We all know the benefits of fermented foods and drinks for our gut microbiome and overall health but these foods are often pretty easy to make yourself at home. Of the different projects I’ve tried, making my own Kombucha has been the most fun experience and one I’ve enjoyed for almost a year so far!
Kombucha – what is it? Kombucha is a fermented tea drink. It’s made by mixing tea with sugar and allowing it to sit with a SCOBY (Symbiotic Culture Of Bacteria and Yeast) in it which eats the sugar fermenting it. The resulting drink contains probiotic cultures and, more importantly, tastes yummy!
There are many reasons I choose to make my own Kombucha rather than buy it, the main ones are:
- It’s cheaper
- I can make it the way I like it
- It’s a fun project
- I get through a lot of it!
SCOBY – Symbiotic Culture Of Bacteria and Yeast
Some notes to be aware of:
SCOBY and Starter Tea – you can buy these online or maybe you know someone who will be able to give you a SCOBY and some starter tea!
Teabags – I use black, you can use green tea which will give it a different flavour. Do not use fruit or herbal teas, these will not work.
Sugar – plain granulated sugar works best. You can use other sugars but I’ve never tried. I’d avoid liquid sugars like maple sugar. It seems like a lot of sugar but the sugar doesn’t remain in the tea once it has fermented. If you reduce the amount of sugar it will not ferment properly.
Flavourings – you can use anything, the more sugar the flavouring has the more carbonated the Kombucha will be. I like to use lemon juice or puree fresh fruits and add these. You can put in chunks of fruit but purees work better as the bacteria can ‘eat’ the fruit sugars better!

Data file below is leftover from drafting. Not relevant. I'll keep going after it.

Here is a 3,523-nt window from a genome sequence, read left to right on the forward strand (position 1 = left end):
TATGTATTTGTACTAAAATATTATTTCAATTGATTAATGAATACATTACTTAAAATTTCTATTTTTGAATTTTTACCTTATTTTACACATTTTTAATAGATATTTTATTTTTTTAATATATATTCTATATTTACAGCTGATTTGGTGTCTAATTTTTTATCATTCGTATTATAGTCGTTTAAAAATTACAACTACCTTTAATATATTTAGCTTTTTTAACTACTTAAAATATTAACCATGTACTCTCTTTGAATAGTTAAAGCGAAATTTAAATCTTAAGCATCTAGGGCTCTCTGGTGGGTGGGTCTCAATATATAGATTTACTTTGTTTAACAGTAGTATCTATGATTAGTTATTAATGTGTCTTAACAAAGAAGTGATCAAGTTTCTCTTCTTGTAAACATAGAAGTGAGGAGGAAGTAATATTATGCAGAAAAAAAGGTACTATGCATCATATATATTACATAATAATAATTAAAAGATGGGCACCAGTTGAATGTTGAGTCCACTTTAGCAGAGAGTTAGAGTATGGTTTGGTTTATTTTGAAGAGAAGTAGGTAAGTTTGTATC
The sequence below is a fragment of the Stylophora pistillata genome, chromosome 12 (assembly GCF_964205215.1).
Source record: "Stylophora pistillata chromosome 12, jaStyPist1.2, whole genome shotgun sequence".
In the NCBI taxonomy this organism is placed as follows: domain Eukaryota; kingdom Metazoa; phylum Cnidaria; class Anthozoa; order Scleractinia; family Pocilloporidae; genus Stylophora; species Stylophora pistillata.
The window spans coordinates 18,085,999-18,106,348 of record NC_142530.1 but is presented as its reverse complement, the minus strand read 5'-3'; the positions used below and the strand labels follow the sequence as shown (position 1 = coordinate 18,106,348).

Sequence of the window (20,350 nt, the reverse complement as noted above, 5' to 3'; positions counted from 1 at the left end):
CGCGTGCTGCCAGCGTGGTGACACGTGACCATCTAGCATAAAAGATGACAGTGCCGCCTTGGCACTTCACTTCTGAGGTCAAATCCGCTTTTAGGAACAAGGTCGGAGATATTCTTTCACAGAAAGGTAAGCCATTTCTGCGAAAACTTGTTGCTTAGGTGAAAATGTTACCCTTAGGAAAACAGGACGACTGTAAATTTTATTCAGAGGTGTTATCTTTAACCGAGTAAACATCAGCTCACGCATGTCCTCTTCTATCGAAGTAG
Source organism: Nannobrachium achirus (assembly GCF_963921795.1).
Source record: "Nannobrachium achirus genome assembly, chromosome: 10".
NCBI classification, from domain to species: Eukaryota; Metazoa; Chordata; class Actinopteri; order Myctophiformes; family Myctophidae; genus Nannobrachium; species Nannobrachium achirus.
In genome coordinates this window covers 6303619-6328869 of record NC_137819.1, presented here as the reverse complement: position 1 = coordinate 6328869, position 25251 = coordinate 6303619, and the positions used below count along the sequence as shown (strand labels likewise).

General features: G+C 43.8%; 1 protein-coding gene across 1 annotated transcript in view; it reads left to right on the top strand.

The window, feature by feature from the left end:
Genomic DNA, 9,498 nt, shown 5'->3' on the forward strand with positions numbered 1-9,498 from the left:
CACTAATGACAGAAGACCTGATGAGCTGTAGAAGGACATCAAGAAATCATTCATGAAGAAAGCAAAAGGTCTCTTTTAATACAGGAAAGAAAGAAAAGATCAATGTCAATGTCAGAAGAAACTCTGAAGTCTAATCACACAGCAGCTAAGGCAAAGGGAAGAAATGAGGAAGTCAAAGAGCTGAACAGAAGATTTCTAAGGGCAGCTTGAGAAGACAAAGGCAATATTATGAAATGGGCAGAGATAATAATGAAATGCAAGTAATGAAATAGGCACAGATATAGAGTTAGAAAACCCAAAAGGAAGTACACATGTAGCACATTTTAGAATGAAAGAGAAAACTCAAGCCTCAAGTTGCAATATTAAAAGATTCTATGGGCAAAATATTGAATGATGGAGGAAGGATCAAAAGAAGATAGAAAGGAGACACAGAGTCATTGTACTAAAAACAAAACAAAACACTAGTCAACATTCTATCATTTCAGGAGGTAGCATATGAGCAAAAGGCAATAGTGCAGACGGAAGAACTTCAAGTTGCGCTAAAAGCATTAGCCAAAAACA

Quick disclaimer: because you are dealing with a live culture you need to make sure you work cleanly and do not contaminate equipment or your SCOBY or the Kombucha could go bad and upset your stomach. You’ll know because the SCOBY will have weird growths on it and the tea will have turned to vinegar!
Don’t use metal when dealing with the SCOBY, the metal will kill the bacteria so use glass (you may need to use plastic for some equipment but avoid using a plastic fermenting vessel). Also, always clean your hands before handling your SCOBY.
I have added links to the items I got in case this helps. These are affiliate links so I get a small amount of commission if you use the links to buy the items but it costs you no extra. If you already have these items you do not need to buy these ones!
Here’s my guide to making your own Kombucha
This guide makes 4 litres of Kombucha, if you want less just halve or quarter the recipe!
Things you’ll need:
- A glass container (5 litres if you want to make a full batch)
- Cloth and band to cover the container
- SCOBY and starter tea (1-2 cups/250-500ml)
- 1 cup of sugar (200g)
- 8 tea bags
- 4 litres of filtered water
To make your Kombucha, boil 1-2 litres of water and allow 8 tea bags to brew in it for 10-20 minutes. Remove the tea bags and mix in the sugar until dissolved. Add the remaining water to bring the total up to 4 litres. Once the tea has cooled down enough to comfortably touch it you can add in your SCOBY and starter tea. Cover the container with a cloth, using a rubber band/hairband to secure. Leave the tea to ferment for 7-14 days. The rate of fermentation will depend on temperature and environment and your own individual taste. The longer you leave it the more bitter it will become. For me 8/9 days seems good. Make sure you don’t play around with the container for the first 5-7 days, this allows the SCOBY to eat the sugar and grow another SCOBY. This new SCOBY may join to the old SCOBY or be separate it doesn’t matter either way! I’d recommend trying the tea each day from the 7th day to see if it’s to taste (this may take a little trial and error).